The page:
There is nothing more appropriate than to say goodbye to Michael Jackson than singing - and lots of it. This memorial for the King of Pop is like a concert. The Andrae Crouch Choir sounded like angels. There are screens everywhere for those with nose-bleed seats to watch the singing, and those fans are just thankful for getting in the Staples Center. Mariah Carey just finished belting her heart out.
Look for the memorial tribute album soon.
Still up next: Jennifer Hudson, John Mayer, Lionel Richie, Usher and Stevie Wonder.
Former NBA star Magic Johnson recalls how at a meeting for the music video "Remember the Time," the NBA star went for the grilled chicken, but Michael Jackson kept it real with a bucket of Kentucky Fried Chicken. The crowd roared with laughter.
Who knew this side of Jackson? Well, his fans did.
As speakers and performers recount stories and lessons learned from Jackson at his memorial, iReporters are remembering when they met Jackson. And all of them commented on how human and down-to-earth he was.
iReporter Tabitha Messick said the news about Jackson's death brought back a cherished memory of Jackson dining at the same restaurant as her in an Orlando, Florida Benihana in 2003.
The owners closed the restaurant to additional customers and allowed patrons to take pictures, at right, and talk with Michael for more than two hours.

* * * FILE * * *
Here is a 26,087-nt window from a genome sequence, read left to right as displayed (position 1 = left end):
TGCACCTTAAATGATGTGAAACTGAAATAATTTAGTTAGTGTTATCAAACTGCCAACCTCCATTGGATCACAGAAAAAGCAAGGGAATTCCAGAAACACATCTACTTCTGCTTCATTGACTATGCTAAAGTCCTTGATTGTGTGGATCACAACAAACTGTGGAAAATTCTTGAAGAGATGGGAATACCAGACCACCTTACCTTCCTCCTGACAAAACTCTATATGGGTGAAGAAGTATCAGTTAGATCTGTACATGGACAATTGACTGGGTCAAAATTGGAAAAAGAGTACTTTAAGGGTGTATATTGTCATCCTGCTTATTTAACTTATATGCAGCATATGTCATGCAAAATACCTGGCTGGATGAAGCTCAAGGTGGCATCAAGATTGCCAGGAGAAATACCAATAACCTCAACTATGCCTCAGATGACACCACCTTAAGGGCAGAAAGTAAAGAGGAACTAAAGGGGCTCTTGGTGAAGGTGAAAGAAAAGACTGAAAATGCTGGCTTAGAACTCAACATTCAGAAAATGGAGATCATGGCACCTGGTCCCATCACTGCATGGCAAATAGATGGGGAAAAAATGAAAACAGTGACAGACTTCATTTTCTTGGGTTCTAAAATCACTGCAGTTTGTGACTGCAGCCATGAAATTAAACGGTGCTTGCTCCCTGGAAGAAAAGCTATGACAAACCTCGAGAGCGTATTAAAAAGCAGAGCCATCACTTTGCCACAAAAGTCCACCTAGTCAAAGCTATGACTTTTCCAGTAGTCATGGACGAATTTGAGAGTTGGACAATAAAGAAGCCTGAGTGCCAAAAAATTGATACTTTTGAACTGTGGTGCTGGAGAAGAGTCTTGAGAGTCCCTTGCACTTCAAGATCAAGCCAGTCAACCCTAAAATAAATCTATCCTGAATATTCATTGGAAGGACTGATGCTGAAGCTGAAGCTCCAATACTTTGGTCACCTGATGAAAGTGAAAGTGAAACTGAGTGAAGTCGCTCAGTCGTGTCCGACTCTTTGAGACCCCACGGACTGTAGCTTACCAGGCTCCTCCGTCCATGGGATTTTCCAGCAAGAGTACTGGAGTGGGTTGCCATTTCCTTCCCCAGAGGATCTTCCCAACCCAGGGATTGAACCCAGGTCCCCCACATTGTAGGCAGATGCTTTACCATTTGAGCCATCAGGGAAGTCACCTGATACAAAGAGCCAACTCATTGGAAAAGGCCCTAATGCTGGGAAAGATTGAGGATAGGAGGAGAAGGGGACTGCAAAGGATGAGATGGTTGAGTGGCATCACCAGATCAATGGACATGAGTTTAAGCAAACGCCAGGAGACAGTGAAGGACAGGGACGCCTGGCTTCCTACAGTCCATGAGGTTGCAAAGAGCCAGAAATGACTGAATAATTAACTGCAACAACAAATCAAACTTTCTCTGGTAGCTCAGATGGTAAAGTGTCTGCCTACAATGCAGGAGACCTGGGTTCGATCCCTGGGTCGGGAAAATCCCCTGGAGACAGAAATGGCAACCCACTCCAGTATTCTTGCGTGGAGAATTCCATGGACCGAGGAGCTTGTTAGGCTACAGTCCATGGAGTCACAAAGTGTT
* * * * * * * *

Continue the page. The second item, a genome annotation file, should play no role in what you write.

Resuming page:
"Michael was so gracious and generous," Messick remembers.
iReporter Randy Goldfarb recalls her "unbelievable and surreal" moment with Jackson, who made a surprise afternoon appointment with Goldfarb's dentist office in 2004 in Boca Raton, Florida.
Goldfarb and the rest of the staff thought it was joke, but then Michael appeared around noon with one bodyguard.
"He was the nicest guy you could imagine. He introduced himself as if he was an ordinary guy that I had never heard of," Goldfarb said.
Michael was "soft spoken, gentle, and kind. He signed autographs, took pictures with us, and even sang."
Do you have any Michael Jackson meetings to share? Post them below:
– Writer/Producer Intern Breeana Hare
For Shelley Brookshire and her daughter, Dee Taylor, the last 48 hours have been memorable. They left their home in Long Beach, Calif., at 5:30 a.m. Tuesday – their golden wristbands secure on their hands.
Taylor recalled the precise time she’d learned she’d won the Michael Jackson tickets in the lottery – 10:05 a.m. Sunday.
And by 6:30 Tuesday morning, they were outside the Staples Center, on Pico Street, awaiting the start of the memorial service.
– Associate Producer Jacque Wilson
From Switzerland to Malaysia, fans make a pilgrimage to California to honor their music idol. We've heard how Michael Jackson touched the lives of millions of Americans, but what about international fans who have traveled thousands of miles to pay their respects?
Michelle Mann and Basra Arte, both 18, flew in from Vancouver, Canada, to honor Michael Jackson, their pop icon. They were outside the Staples Center this morning, brimming with excitement and celebrating the generosity of a complete stranger.
"It's overwhelming," Mann said. "We can't believe that we're here."
The two had appeared on Canadian television and said they planned to fly to Los Angeles for the memorial service - even though they had no tickets. Six hours before their flight, 15-year-old Karlo Karanan, who'd seen them on TV, tracked them down and gave them his.
"I'm looking forward to being in the presence of other fans," Arte said. "The energy is going to be amazing."
– Lisa Respers France, CNN.com Writer
In Holmby Hills - an affluent neighborhood situated between Beverly Hills and Bel Air, California - residents and tourists remember the King of Pop. Here is where Michael Jackson lived until his death.
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